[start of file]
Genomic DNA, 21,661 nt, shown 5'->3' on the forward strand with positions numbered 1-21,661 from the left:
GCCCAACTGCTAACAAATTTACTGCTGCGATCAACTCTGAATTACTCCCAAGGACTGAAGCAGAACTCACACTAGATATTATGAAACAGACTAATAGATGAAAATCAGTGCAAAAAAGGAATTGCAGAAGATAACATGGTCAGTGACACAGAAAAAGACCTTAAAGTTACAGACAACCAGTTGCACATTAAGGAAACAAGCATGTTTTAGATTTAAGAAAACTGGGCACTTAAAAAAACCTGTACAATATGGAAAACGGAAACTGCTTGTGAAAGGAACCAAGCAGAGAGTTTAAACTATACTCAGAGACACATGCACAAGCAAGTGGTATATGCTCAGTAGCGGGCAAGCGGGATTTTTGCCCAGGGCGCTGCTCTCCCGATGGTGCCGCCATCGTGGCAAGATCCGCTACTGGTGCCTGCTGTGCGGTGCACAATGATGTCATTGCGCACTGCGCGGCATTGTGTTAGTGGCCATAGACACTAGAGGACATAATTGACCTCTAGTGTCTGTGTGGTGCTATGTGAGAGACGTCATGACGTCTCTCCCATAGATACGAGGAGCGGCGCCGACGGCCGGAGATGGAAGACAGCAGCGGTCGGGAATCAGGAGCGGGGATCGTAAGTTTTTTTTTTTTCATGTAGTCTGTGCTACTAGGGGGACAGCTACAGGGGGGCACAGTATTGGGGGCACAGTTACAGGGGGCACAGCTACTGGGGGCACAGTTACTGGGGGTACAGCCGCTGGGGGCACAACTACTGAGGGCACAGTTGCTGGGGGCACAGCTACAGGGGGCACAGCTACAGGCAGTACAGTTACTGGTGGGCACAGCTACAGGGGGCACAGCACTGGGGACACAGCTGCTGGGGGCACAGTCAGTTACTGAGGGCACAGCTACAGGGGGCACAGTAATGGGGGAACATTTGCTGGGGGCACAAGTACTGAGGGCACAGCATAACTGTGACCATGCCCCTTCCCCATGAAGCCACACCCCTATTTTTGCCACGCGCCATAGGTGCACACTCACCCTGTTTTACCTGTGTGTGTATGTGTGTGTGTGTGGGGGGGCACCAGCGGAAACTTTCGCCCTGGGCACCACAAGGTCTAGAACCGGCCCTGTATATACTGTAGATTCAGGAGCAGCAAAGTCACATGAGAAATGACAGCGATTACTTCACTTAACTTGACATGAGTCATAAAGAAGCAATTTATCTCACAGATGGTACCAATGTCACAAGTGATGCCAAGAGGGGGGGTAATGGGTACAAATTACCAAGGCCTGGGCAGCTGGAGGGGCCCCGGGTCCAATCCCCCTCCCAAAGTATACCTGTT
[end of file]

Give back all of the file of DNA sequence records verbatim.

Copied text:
Genomic DNA, 21,661 nt, shown 5'->3' on the forward strand with positions numbered 1-21,661 from the left:
GCCCAACTGCTAACAAATTTACTGCTGCGATCAACTCTGAATTACTCCCAAGGACTGAAGCAGAACTCACACTAGATATTATGAAACAGACTAATAGATGAAAATCAGTGCAAAAAAGGAATTGCAGAAGATAACATGGTCAGTGACACAGAAAAAGACCTTAAAGTTACAGACAACCAGTTGCACATTAAGGAAACAAGCATGTTTTAGATTTAAGAAAACTGGGCACTTAAAAAAACCTGTACAATATGGAAAACGGAAACTGCTTGTGAAAGGAACCAAGCAGAGAGTTTAAACTATACTCAGAGACACATGCACAAGCAAGTGGTATATGCTCAGTAGCGGGCAAGCGGGATTTTTGCCCAGGGCGCTGCTCTCCCGATGGTGCCGCCATCGTGGCAAGATCCGCTACTGGTGCCTGCTGTGCGGTGCACAATGATGTCATTGCGCACTGCGCGGCATTGTGTTAGTGGCCATAGACACTAGAGGACATAATTGACCTCTAGTGTCTGTGTGGTGCTATGTGAGAGACGTCATGACGTCTCTCCCATAGATACGAGGAGCGGCGCCGACGGCCGGAGATGGAAGACAGCAGCGGTCGGGAATCAGGAGCGGGGATCGTAAGTTTTTTTTTTTTCATGTAGTCTGTGCTACTAGGGGGACAGCTACAGGGGGGCACAGTATTGGGGGCACAGTTACAGGGGGCACAGCTACTGGGGGCACAGTTACTGGGGGTACAGCCGCTGGGGGCACAACTACTGAGGGCACAGTTGCTGGGGGCACAGCTACAGGGGGCACAGCTACAGGCAGTACAGTTACTGGTGGGCACAGCTACAGGGGGCACAGCACTGGGGACACAGCTGCTGGGGGCACAGTCAGTTACTGAGGGCACAGCTACAGGGGGCACAGTAATGGGGGAACATTTGCTGGGGGCACAAGTACTGAGGGCACAGCATAACTGTGACCATGCCCCTTCCCCATGAAGCCACACCCCTATTTTTGCCACGCGCCATAGGTGCACACTCACCCTGTTTTACCTGTGTGTGTATGTGTGTGTGTGTGGGGGGGCACCAGCGGAAACTTTCGCCCTGGGCACCACAAGGTCTAGAACCGGCCCTGTATATACTGTAGATTCAGGAGCAGCAAAGTCACATGAGAAATGACAGCGATTACTTCACTTAACTTGACATGAGTCATAAAGAAGCAATTTATCTCACAGATGGTACCAATGTCACAAGTGATGCCAAGAGGGGGGGTAATGGGTACAAATTACCAAGGCCTGGGCAGCTGGAGGGGCCCCGGGTCCAATCCCCCTCCCAAAGTATACCTGTT